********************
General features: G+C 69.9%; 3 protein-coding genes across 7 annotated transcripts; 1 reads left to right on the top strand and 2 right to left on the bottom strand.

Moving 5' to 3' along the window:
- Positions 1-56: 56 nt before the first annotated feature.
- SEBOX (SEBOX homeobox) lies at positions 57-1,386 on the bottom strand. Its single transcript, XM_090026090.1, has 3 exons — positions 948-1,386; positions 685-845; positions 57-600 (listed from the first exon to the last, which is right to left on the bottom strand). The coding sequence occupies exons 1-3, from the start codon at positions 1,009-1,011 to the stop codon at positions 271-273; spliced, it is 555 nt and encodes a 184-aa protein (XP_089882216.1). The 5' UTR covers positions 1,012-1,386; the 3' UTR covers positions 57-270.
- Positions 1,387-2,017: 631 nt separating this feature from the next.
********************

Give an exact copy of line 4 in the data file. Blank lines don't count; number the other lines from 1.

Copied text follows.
- SEBOX (SEBOX homeobox) lies at positions 57-1,386 on the bottom strand. Its single transcript, XM_090026090.1, has 3 exons — positions 948-1,386; positions 685-845; positions 57-600 (listed from the first exon to the last, which is right to left on the bottom strand). The coding sequence occupies exons 1-3, from the start codon at positions 1,009-1,011 to the stop codon at positions 271-273; spliced, it is 555 nt and encodes a 184-aa protein (XP_089882216.1). The 5' UTR covers positions 1,012-1,386; the 3' UTR covers positions 57-270.